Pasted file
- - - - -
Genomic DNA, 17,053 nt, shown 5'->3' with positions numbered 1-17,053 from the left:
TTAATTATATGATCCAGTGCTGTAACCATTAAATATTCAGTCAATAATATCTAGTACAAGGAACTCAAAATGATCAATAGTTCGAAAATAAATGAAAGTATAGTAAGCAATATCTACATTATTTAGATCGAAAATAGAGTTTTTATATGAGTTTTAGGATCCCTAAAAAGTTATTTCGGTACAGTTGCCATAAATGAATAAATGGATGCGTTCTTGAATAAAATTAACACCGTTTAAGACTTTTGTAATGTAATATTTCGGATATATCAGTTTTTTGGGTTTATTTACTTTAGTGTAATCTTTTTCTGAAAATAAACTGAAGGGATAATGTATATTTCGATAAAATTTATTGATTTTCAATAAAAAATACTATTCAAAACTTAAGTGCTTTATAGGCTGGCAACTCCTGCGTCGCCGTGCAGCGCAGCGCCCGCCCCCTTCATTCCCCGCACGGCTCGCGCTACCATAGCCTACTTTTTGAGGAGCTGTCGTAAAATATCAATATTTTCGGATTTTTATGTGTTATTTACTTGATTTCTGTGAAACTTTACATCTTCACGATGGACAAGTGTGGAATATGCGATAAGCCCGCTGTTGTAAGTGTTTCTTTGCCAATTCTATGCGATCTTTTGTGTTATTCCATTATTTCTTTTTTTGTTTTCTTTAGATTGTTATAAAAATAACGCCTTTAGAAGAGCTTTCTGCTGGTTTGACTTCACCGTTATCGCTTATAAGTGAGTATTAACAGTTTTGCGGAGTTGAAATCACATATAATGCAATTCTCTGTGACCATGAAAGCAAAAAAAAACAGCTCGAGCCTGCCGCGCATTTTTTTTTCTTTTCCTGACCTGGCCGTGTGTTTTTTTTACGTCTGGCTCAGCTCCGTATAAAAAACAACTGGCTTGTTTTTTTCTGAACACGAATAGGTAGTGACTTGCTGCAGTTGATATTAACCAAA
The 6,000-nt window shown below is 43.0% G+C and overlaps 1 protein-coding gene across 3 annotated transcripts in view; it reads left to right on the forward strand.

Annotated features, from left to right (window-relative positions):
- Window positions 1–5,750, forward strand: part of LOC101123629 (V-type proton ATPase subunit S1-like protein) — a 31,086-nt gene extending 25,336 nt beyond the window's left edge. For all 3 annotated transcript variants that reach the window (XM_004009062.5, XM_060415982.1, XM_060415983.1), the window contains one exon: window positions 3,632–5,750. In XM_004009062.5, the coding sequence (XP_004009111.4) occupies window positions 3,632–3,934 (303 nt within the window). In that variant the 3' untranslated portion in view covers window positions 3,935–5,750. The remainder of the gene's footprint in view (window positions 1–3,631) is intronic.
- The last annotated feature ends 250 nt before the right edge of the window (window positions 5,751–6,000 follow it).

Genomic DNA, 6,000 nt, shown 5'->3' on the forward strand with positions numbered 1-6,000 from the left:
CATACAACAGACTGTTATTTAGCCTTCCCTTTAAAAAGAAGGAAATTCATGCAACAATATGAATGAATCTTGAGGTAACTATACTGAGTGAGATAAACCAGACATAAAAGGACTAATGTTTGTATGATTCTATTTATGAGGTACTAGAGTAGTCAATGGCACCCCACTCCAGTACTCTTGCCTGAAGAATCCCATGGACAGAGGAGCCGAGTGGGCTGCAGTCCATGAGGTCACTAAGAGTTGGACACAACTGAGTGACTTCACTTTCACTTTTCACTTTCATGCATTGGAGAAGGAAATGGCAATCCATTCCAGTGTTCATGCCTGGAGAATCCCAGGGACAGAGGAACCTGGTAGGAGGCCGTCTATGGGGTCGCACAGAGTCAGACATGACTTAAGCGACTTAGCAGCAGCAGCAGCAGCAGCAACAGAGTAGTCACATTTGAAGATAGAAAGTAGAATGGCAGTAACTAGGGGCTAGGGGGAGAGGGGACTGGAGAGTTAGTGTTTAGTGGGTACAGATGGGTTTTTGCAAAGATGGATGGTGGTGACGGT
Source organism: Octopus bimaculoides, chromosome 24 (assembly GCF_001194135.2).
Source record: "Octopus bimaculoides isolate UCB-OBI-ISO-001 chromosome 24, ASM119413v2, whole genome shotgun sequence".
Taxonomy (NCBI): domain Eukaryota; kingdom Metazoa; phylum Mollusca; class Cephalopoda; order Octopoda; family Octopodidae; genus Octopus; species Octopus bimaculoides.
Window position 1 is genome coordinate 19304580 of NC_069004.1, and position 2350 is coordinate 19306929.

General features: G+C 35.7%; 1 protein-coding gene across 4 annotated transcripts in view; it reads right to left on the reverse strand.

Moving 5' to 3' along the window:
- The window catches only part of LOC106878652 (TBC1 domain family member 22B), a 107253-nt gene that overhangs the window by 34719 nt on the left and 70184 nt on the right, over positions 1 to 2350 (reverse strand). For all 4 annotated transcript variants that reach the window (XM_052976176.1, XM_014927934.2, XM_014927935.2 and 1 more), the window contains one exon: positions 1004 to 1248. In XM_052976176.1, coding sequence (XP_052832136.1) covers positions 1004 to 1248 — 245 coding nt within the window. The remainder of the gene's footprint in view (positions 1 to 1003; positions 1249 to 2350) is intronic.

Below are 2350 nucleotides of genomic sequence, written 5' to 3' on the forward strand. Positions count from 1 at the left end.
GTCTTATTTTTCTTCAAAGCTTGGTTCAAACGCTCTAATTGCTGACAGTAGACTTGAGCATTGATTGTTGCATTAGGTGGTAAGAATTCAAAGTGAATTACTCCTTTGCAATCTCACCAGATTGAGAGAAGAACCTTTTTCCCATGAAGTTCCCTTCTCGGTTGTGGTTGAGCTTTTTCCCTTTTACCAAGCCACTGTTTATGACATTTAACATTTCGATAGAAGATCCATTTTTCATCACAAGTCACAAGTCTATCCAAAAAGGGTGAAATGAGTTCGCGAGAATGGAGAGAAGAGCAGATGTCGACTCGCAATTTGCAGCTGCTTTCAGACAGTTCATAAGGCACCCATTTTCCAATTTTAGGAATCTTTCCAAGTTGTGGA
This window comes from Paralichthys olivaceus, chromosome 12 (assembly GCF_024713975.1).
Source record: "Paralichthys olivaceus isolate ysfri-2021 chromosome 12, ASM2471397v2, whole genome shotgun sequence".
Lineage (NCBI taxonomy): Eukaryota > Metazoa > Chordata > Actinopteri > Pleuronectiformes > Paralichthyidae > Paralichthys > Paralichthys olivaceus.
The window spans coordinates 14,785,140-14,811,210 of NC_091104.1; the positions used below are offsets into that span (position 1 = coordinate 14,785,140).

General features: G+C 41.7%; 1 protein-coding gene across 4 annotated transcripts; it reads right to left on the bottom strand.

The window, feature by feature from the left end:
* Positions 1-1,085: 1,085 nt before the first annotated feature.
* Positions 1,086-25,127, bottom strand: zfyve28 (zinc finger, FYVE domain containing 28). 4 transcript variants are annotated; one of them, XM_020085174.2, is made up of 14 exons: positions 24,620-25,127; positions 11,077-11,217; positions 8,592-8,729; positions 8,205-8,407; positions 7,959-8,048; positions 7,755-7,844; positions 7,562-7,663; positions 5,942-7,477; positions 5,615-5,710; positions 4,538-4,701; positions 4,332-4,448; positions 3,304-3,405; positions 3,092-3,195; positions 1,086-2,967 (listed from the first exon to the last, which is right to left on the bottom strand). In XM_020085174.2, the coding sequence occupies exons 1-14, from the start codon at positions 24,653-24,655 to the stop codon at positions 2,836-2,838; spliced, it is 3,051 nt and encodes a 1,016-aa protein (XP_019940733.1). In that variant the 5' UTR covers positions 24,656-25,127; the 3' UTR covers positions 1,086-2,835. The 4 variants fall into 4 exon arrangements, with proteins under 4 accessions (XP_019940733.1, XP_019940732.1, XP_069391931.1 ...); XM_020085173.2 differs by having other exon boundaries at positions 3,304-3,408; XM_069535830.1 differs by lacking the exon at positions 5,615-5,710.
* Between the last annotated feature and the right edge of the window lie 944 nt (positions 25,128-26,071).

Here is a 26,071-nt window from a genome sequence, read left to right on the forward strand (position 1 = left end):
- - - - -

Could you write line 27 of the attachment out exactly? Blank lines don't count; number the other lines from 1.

Here is a 26,071-nt window from a genome sequence, read left to right on the forward strand (position 1 = left end):